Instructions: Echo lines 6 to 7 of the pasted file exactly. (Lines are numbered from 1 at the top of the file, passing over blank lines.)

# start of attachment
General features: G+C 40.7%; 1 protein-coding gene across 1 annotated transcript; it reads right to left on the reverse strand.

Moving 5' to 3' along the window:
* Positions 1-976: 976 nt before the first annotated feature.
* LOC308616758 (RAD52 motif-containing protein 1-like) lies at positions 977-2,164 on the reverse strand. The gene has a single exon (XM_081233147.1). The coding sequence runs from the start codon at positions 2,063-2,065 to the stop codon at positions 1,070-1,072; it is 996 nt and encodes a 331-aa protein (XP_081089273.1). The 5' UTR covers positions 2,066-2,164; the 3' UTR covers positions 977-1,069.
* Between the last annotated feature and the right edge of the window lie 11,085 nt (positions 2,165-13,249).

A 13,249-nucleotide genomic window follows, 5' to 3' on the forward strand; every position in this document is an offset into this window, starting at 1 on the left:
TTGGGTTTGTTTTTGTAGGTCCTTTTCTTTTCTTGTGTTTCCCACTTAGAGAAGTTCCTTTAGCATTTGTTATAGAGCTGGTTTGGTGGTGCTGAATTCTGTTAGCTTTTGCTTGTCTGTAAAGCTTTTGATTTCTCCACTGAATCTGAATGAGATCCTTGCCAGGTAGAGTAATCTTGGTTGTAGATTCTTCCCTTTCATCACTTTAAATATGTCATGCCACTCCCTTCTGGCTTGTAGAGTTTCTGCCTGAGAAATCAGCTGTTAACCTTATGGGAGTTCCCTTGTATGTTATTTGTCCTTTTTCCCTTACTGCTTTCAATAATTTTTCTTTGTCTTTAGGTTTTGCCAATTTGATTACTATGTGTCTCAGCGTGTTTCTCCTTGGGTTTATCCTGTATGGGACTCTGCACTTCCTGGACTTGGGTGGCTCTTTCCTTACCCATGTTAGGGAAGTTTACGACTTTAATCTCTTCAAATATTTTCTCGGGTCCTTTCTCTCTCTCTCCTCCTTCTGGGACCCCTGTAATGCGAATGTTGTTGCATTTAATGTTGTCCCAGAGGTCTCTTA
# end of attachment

A 13,249-nucleotide genomic window follows, 5' to 3' on the forward strand; every position in this document is an offset into this window, starting at 1 on the left:
TTGGGTTTGTTTTTGTAGGTCCTTTTCTTTTCTTGTGTTTCCCACTTAGAGAAGTTCCTTTAGCATTTGTTATAGAGCTGGTTTGGTGGTGCTGAATTCTGTTAGCTTTTGCTTGTCTGTAAAGCTTTTGATTTCTCCACTGAATCTGAATGAGATCCTTGCCAGGTAGAGTAATCTTGGTTGTAGATTCTTCCCTTTCATCACTTTAAATATGTCATGCCACTCCCTTCTGGCTTGTAGAGTTTCTGCCTGAGAAATCAGCTGTTAACCTTATGGGAGTTCCCTTGTATGTTATTTGTCCTTTTTCCCTTACTGCTTTCAATAATTTTTCTTTGTCTTTAGGTTTTGCCAATTTGATTACTATGTGTCTCAGCGTGTTTCTCCTTGGGTTTATCCTGTATGGGACTCTGCACTTCCTGGACTTGGGTGGCTCTTTCCTTACCCATGTTAGGGAAGTTTACGACTTTAATCTCTTCAAATATTTTCTCGGGTCCTTTCTCTCTCTCTCCTCCTTCTGGGACCCCTGTAATGCGAATGTTGTTGCATTTAATGTTGTCCCAGAGGTCTCTTA